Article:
The inevitable “pizzagate” movie has arrived, and it probably won’t be the last one. The Pizzagate Massacre is a low-budget film set in and around Austin, Texas, which is of course home to the daddy of conspiracy theorists, Alex Jones. The result is a reasonable film on the subject—not brilliant, but neither terrible nor completely exploitative. There’s been some thought put in by first-time director John Valley, who has worked previously with Robert Rodriguez and clearly picked up some tips on how to stretch a small budget.
A young Black female intern, Karen Black (Alexandria Payne), working for a Jones-style news show in Waco gets fired. There is a later plot twist involving David Koresh’s spawn. She then goes on a quest with former neo-Nazi Duncan (Tinus Seaux) to get into the pizzeria where supposedly the Democratic deep-state, paedophile Satanists are located. She’s making a documentary as well but it never falls into the found footage category… thank god. The plot is silly, but the gore effects are OK, and the acting is not too bad, especially the two leads. Karen is actually quite an interesting character, since casting a young Black woman as the lead conspiracy theorist is a bold move, but she gets pushed aside for her partner in the investigation, who does the action bits. Still, their performances make up for some of the lesser aspects if the film, although it remains far too uneven.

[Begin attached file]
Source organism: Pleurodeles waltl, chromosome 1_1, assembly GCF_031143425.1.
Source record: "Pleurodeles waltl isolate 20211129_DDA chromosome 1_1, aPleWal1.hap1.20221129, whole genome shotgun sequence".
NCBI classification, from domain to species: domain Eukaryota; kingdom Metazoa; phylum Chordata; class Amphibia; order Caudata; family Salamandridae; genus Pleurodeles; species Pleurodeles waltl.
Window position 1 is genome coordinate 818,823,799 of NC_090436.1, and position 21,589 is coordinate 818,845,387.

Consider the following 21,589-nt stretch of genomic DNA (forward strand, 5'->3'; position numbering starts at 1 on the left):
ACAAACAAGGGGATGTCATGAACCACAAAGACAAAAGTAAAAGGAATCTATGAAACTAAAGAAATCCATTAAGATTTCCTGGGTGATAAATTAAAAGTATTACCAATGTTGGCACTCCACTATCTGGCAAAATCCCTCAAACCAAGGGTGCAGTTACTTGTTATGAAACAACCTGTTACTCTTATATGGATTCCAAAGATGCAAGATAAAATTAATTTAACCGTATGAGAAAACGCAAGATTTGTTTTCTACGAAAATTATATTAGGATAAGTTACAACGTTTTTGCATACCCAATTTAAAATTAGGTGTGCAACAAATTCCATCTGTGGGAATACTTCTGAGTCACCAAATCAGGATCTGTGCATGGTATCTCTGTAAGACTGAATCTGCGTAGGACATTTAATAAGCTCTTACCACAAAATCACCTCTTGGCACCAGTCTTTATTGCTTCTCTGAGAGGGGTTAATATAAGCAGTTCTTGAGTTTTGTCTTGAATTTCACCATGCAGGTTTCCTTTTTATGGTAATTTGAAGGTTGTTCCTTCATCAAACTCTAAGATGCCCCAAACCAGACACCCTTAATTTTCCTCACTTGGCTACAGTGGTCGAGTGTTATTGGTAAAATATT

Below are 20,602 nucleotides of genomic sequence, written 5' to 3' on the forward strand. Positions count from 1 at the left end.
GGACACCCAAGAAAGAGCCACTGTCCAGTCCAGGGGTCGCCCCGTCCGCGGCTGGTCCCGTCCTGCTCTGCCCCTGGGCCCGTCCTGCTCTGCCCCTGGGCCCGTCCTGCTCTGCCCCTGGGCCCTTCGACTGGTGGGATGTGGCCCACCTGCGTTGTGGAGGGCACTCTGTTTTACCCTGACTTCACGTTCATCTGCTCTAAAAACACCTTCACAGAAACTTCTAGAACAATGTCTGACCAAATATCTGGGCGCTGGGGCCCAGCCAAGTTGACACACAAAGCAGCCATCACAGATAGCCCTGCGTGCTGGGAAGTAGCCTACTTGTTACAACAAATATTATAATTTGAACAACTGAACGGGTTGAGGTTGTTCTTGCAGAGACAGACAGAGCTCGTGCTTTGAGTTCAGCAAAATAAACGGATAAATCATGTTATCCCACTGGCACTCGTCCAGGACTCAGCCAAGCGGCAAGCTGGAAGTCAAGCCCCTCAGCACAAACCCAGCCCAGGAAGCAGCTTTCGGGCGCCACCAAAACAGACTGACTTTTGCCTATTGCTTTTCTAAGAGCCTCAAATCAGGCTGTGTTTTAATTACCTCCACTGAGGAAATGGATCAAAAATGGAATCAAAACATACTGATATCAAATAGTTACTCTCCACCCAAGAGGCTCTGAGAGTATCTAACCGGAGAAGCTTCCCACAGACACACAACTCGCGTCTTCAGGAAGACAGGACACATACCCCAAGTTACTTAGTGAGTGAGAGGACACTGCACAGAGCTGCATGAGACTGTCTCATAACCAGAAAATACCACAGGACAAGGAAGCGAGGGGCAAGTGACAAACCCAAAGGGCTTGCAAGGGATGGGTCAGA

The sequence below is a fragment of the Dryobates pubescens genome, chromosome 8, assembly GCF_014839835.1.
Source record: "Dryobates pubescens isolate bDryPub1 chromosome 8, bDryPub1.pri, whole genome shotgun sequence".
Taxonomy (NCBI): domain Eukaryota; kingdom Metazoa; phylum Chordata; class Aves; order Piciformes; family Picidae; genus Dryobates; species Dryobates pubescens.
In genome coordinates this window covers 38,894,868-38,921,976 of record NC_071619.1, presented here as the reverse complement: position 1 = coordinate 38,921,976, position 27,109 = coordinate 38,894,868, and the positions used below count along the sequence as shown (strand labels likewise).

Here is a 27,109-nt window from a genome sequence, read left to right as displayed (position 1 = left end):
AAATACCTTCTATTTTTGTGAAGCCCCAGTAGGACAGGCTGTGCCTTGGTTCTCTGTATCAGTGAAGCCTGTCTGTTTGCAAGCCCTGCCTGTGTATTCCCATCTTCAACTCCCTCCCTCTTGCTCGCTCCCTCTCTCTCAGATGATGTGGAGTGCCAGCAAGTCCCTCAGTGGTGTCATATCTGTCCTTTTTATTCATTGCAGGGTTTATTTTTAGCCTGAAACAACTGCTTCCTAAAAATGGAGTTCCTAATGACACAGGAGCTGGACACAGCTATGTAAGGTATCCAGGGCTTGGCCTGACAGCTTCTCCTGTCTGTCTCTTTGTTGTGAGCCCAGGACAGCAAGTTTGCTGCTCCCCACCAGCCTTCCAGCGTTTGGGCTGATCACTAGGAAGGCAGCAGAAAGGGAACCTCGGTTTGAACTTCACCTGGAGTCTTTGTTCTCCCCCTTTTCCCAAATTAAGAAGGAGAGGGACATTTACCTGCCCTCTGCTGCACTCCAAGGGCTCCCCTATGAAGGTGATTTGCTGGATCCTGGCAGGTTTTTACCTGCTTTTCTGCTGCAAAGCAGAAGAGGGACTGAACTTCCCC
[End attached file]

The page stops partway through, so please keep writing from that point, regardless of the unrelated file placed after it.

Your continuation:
There are all the usual crazy beliefs on show in The Pizzagate Massacre, including that the elites are secret reptilians. There’s a bit of God Bless America in there, but it’s not as witty or intelligent. It’s a relatively compassionate and interesting film for people who have gotten sucked into this conspiracy stuff. Unfortunately, it ends up trying to be Network, which it isn’t—in fact, it ends up being the bastard child of Green Room and Green Book, two films that maybe should not be mashed together. It doesn’t totally pass judgement on anyone, adding a little nuance to a story that finds the conspiracy believers are also victims.
Oh, and the poster is amazing—it’s better than the film. At times the film takes itself a little too seriously, when it might have been better to just let it be silly. But it’s a film with a lot of ambition on a budget, so I’d say Valley is a director to keep an eye on, even if this film doesn’t completely work.